• Support PF! Buy your school textbooks, materials and every day products Here!

Consevative and non-conservative forces

  • Thread starter Tmtamrak
  • Start date
  • #1
6
0
A toy cannon uses a spring to project a 5.39 g soft rubber ball. The spring is originally compressed by 4.99 cm and has a force constant of 8.04 N/m. When the cannon is fired, the ball moves 15.8 cm through the horizontal barrel of the cannon, and there is a constant frictional force of 0.0328 N between the barrel and the ball.



At what point does the ball have maximum speed?


I do not know where to start... If I set F=fx and F=ma, then I get speed at 4.99cm which is incorrect. Can someone please help?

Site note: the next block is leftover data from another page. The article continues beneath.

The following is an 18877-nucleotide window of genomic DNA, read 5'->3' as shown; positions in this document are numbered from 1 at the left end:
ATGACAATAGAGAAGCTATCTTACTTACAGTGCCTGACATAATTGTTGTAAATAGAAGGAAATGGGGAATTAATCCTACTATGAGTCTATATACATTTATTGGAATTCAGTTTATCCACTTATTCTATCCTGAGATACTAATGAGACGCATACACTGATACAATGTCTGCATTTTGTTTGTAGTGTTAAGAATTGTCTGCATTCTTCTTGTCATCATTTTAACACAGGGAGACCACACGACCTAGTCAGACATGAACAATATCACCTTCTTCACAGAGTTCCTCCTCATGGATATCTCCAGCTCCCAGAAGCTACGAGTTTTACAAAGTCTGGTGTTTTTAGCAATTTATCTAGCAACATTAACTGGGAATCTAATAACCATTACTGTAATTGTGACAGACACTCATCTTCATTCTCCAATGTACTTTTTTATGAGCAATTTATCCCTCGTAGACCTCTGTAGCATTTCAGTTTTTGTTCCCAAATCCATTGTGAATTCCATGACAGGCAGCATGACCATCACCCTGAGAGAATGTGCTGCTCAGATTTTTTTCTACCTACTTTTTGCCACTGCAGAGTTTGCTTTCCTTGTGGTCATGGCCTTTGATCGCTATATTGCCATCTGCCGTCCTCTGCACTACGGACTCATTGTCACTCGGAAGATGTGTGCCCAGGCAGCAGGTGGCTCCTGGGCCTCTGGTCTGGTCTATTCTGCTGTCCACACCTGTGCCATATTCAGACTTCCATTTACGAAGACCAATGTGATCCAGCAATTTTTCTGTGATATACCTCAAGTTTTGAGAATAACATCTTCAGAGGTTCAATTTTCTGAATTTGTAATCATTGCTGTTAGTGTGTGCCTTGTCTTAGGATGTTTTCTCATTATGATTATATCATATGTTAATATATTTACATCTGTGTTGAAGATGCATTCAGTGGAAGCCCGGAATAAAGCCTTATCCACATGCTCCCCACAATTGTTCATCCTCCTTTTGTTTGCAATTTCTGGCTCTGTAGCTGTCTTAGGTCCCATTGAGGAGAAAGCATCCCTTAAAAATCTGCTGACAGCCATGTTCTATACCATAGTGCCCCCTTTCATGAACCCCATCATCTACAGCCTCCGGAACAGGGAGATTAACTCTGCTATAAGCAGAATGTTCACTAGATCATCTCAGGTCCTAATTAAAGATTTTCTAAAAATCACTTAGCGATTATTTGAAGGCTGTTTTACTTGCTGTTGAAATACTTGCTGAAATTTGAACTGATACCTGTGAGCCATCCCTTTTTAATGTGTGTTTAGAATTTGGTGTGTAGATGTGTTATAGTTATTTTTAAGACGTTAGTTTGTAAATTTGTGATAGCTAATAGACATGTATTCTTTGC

Answers and Replies

  • #2
ideasrule
Homework Helper
2,266
0
Imagine the process. At first, the spring is stronger than friction and accelerates the ball. At some point, friction overcomes the spring force and the ball starts slowing down. So the point of maximum speed is the point where these two forces are equal.
 
  • #3
6
0
Thank you so much for responding.
If that is the case, my answer still does not make sense. If Kx=friction, then 8.04x=0.0328 which causes x to be 0.4079cm.
 
  • #4
ideasrule
Homework Helper
2,266
0
That's the distance from equilibrium. Remember that the spring is originally 4.99 cm from equilibrium.
 
  • #5
6
0
thank you, thank you, thank you! :-)
 

Related Threads on Consevative and non-conservative forces

Replies
1
Views
2K
  • Last Post
Replies
2
Views
1K
  • Last Post
Replies
1
Views
1K
  • Last Post
Replies
4
Views
3K
Replies
4
Views
460
Replies
10
Views
951
  • Last Post
Replies
3
Views
524
Replies
3
Views
1K
Replies
13
Views
738
Replies
4
Views
682
Top